It is usually pale green with a fine darker green mottling, covered with wax meal see first picture below , but on the summer host reeds there are dusky red as well as green forms see second picture below. The antennae are quite short, between 0. The siphunculi are very short, and are thicker and darker towards the apex; they are also flangeless and rounded at apex. The cauda is 1. The body length of the adult aptera is 1. The Hyalopterus pruni winged form see third picture above has the head and thorax blackish and the abdominal dorsum pale green, with a distinctly pigmented band across tergite 8 and traces of dark sclerites on tergites
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Common name: Mealy plum aphid. Host plants: Almond , apricot , peach and other Rosaceae, as well as the monocotyledones Arundo reed , Phragmites and Typha. Morphology: The apterous female is green, with a darker dorsal band and partially covered by whitish mealy wax.
The antennae are shorter than the body, the siphunculi are dark gray, the cauda is green and longer than the siphunculi; body length about 2. Life cycle: On reed the aphid reproduces by viviparous parthenogenesis throughout the year, its populations peaking in spring and to a lesser extent in autumn.
During the latter season alate females, along with males, fly to almond, apricot or peach trees whereon they produce sexual females that mate and lay overwintering eggs.
The eggs hatch in the following spring and the resultant females reproduce by viviparous parthenogenesis until early summer.
Apterae then occur and migrate back to reed; the Rosaceous hosts do not harbor the pest during summer. The aphid thus undergoes two concurrent cycles, one parthenogenetic on reed, the other a sexual cycle on Rosaceae. The pest may annually raise 40 generations, producing 30 progeny on suitable apricot varieties, far less on other hosts.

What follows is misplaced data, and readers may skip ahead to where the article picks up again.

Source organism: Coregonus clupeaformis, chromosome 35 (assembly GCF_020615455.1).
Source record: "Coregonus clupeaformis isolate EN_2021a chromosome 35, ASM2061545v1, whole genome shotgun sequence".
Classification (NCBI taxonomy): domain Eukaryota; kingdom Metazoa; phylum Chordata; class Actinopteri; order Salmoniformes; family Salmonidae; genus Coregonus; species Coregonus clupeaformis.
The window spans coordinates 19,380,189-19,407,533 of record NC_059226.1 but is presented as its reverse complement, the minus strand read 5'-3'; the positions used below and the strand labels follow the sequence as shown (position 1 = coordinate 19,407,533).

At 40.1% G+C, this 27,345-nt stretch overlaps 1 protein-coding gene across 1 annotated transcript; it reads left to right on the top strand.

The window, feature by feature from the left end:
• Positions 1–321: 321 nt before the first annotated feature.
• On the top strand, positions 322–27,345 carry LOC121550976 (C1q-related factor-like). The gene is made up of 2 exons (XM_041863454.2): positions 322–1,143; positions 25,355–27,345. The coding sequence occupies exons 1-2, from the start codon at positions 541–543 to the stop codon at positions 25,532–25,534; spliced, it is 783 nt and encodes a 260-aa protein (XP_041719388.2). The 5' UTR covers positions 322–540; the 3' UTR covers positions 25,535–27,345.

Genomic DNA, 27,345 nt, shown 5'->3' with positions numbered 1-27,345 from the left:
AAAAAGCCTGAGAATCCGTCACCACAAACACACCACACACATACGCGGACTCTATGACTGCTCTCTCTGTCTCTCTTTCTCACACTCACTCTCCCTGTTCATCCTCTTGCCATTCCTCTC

Economic importance: Most of the damage of this pest is to almond leaves, which may roll and shed, followed by retarded tree growth and fewer and smaller fruits. Infested trees are contaminated by the abundant honeydew and the subsequent sootymold. This aphid is a serious pest of dried plums in California, Management Monitoring: Susceptible cultivars should be monitored with sex- pheromone traps for aphid presence, from early spring and on.
Certain apricot cultivars inhibit pest development, probably due to the presence of secondary plant constituents. Chemical control: When necessary, the pest may be controlled with systemic organophosphates. Biological control : Several endoparasitoids of the family Aphidiidae attack the pest, of which Aphidius colemani Viereck is the more common.
In Turkey the aphid is parasirized by mites and three coccinellids , of which Exochomus nigromaculatus Goetz is the more promising. Other predators include larvae of Syrphidae and Cecidomyiidae.
The entomopathogenic fungus Neozygites fresenii Nowakowski Batko infects the pest, but its effect on pest populations and damage in not known. References Atlihan, R. Development, survival and reproduction of three coccinellids feeding on Hyalopterus pruni Geoffer Homoptera: Aphididae.
Turkish Journal of Agriculture Bayram, S. Turkiye Entomoloji Dergisi Jerraya A. Sur la dynamique des populations de Hyalopterus pruni Geoffroy Hom.
Karl, E. Investigation of plum cultivars for susceptibility to infestation with the plum aphid Hyalopterus pruni Geoff. Mescheloff, E. Biosystematic studies on the Aphidiidae of Israel Hymenoptera: Ichneumonoidea. The genera Pauesia, Diaeretus, Aphidius and Diaeretiella. Israel Journal of Entomology Biological features and life table parameters of the mealy plum aphid Hyalopterus pruni on different apricot cultivars.
Phytoparasitica Saleh, A. Egyptian Journal of Biological Pest Control Symmes, E. The sex pheromones of mealy plum Hyalopterus pruni and leaf-curl plum Brachycaudus helichrysi aphids: identification and field trapping of male and gynoparous aphids in prune orchards. Journal of Chemical Ecology
EPPO Global Database
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